Sunday, September 30, 2007

Civics Quiz

Some bragging here:

See the USA Today news story on this quiz.

So 85% may not be all that good given the pool of test takers. Oh well.


The civics literacy test covered American history, government and political thought, plus international affairs and the market economy. Some highlights:
Group Freshman average Senior averge
Havard (top seniors) 63.59% 69.56%
Yale (top freshmen) 68.94% 65.85%
St. Thomas Univ. (Fla.) - 1 (lowest freshmen and seniors) 29.75% 32.50%
Eastern Conn. State - 1 (biggest gain) 31.34% 40.99%
Cornell (biggest loss) 61.90% 56.95%
Combined scores/State non-flagship universities 41.50% 47.40%
Private, secular non-Ivy universities 56.20% 60.10%
State flagship universities 50.70% 54.40%
Catholic universities 45.20% 48.30%
Protestant universities 53.80% 56.60%
Ivy League universities 64.00% 64.10%

Friday, September 28, 2007

As Prices Soar, U.S. Food Aid Buys Less

From the NY Times. Something to think about in this upcoming push for "biofuels." Have you seen the price of milk in the US lately?

By CELIA W. DUGGER Published: September 29, 2007

Soaring food prices, driven in part by demand for ethanol made from corn, have helped slash the amount of
food aid the government buys to its lowest level in a decade, possibly resulting in more hungry people around the world this year.

The United States, the world’s dominant donor, has purchased less than half the amount of food aid this year that it did in 2000, according to new data from the Department of Agriculture....[

Thursday, September 27, 2007

Sabians followers of John the Baptist

Are these the followers of Apollos mentioned in Acts as the preacher of the baptism of John? The Wikipedia article on them only traces them back to 900 AD. Apollos later became a Christian through Aquila and Priscilla.

By Zaid Sabah, USA TODAY

BAGHDAD — Dressed in gleaming white robes, a small group of Sabians gathered on a Sunday afternoon to wash away their sins — and to forget about the problems facing Iraq and the followers of their ancient religion.

The Sabians belong to a centuries-old sect that follows the teachings of John the Baptist but is neither Muslim nor Christian. Flowing water plays a symbolic role in their faith, and several people were baptized at the recent ceremony, including three couples who were getting married....[More]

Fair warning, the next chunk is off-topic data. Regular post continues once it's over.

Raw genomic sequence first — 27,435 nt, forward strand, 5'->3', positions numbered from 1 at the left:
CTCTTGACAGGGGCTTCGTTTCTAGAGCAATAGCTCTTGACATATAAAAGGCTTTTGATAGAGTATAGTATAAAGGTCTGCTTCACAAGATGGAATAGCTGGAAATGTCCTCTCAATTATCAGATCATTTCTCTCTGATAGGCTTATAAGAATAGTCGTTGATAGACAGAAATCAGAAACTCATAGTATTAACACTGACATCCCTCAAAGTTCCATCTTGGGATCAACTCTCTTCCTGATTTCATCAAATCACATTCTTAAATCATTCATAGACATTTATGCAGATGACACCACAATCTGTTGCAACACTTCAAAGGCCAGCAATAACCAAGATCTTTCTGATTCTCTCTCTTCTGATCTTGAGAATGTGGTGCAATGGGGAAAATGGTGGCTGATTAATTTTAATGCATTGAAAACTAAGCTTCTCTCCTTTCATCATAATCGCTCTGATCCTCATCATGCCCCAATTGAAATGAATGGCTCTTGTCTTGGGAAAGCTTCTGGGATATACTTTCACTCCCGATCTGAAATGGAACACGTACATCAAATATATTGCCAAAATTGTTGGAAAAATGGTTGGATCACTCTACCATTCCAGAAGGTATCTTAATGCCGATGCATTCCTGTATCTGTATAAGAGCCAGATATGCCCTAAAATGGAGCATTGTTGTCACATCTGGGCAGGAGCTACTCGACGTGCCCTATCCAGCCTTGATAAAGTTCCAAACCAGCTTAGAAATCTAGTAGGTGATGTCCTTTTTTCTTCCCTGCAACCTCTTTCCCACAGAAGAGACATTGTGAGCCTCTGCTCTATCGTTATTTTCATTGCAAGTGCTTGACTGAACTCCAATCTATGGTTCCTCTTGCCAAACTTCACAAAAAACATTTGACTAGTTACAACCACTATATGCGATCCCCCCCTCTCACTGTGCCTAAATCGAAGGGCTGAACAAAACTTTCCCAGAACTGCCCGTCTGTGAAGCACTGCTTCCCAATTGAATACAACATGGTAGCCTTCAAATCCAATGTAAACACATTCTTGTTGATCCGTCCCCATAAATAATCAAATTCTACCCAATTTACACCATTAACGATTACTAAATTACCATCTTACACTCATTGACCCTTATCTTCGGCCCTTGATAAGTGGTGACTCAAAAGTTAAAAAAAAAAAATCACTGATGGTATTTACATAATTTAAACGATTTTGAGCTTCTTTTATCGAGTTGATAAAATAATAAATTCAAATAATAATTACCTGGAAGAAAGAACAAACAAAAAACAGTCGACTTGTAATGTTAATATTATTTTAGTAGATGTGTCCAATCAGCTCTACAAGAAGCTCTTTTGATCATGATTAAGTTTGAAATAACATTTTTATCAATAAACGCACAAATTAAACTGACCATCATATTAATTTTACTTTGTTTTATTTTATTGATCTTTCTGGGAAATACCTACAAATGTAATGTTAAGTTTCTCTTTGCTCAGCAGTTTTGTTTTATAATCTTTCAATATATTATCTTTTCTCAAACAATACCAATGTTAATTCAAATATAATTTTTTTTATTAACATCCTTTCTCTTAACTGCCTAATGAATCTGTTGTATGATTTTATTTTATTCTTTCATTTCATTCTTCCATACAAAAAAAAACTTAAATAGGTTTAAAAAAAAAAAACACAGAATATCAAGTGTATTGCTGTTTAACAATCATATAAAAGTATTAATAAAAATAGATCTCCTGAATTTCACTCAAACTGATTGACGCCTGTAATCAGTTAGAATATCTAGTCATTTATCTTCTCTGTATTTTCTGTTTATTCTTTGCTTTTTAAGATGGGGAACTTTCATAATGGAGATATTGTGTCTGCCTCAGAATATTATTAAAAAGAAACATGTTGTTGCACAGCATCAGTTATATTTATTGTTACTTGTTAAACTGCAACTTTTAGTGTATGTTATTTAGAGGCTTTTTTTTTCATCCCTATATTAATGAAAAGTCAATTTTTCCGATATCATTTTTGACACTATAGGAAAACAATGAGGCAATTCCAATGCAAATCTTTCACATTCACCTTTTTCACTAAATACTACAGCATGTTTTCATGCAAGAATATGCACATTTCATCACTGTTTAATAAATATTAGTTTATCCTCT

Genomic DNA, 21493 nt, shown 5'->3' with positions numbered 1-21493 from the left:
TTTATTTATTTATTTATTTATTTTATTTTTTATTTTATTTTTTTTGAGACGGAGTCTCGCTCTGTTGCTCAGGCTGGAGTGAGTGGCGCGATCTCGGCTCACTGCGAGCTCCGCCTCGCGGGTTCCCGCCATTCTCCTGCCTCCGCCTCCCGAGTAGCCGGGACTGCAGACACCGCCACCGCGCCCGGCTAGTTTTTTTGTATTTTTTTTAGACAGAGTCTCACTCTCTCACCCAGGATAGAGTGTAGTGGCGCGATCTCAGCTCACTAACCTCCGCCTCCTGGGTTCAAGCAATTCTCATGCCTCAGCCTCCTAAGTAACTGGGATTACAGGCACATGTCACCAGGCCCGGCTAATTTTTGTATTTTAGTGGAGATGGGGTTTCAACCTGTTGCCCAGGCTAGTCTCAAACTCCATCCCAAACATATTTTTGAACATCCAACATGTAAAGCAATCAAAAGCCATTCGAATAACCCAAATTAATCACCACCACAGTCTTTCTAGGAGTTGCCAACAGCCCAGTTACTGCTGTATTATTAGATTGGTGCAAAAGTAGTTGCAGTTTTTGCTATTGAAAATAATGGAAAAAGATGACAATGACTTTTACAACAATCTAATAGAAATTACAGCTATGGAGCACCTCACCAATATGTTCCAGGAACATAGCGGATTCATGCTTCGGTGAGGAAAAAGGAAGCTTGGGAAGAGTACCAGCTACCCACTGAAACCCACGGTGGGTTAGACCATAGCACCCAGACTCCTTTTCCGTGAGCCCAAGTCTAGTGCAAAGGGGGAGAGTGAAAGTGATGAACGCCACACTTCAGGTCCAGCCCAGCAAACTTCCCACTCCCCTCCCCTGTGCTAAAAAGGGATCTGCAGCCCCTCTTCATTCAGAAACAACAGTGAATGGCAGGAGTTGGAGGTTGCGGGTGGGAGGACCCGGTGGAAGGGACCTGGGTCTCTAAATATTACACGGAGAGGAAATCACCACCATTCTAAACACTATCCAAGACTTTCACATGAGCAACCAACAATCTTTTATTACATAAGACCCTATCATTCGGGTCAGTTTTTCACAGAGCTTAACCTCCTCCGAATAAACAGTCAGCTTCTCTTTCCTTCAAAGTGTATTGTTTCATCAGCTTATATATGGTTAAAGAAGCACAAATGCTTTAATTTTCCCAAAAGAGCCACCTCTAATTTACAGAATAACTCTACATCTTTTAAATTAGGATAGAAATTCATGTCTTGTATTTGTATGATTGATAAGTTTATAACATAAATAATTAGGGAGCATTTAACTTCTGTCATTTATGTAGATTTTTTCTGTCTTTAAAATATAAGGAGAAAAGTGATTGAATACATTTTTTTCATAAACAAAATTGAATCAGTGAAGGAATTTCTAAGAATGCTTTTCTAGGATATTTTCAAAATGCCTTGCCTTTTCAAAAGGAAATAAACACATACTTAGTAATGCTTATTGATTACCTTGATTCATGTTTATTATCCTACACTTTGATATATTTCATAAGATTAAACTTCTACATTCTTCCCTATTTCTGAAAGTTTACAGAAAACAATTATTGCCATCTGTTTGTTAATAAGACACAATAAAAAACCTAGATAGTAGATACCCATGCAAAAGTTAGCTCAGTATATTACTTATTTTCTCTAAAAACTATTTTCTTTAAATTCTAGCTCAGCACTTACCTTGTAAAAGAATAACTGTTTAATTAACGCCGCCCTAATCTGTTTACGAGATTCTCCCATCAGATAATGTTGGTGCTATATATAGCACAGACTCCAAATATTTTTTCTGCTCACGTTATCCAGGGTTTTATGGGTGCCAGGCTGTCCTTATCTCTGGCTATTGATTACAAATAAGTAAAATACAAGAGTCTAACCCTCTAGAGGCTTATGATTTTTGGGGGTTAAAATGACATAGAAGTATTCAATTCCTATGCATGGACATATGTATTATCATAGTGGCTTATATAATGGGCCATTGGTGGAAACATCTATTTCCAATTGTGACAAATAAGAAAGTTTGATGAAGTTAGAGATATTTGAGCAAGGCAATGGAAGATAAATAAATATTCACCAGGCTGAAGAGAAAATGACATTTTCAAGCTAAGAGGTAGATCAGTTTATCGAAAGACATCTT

Wednesday, September 26, 2007

Was the 'Big Bang' Creation?

As a scientist spending most of my life as an agnostic, and cultural Catholic, it always seemed to me that the Big Bang was the beginning of creation. It certainly fits Genesis 1's description. Einstein appeared to pull back from the idea of the Big Bang as it would imply a creator. he preferred to think of constant universe rather than one with a beginning:

  • Albert Einstein's reaction to the consequences of his own general theory of relativity appear to acknowledge the threat of an encounter with God. Through the equations of general relativity, we can trace the origin of the universe backward in time to some sort of a beginning. However, before publishing his cosmological inferences, Einstein introduced a cosmological constant, a "fudge factor," to yield a static model for the universe. Einstein later considered this to be the greatest blunder of his scientific career.
  • Einstein ultimately gave grudging acceptance to what he called "the necessity for a beginning" and eventually to "the presence of a superior reasoning power." But he never did accept the reality of a personal God.

Einstein didn't believe quantum theory either as it would imply God played dice.

I couldn't get to sleep last night and listened to radio, a physicist, Lawrence Krauss was on declaring that the Big Bang was evidence that biblical creation do not happen. Radio host didn't press with more questions, but this is one Christian who wholeheartedly disagrees.

Krauss went on to say intelligent design was bunk and the theory of evolution is the basis of modern drug design. I don't believe as a physicist, Krauss has designed any successful drugs. I know of at least one who has. Phil Skell, a former professor of mine at Penn State and a member of the National Academy of Sciences has this to say: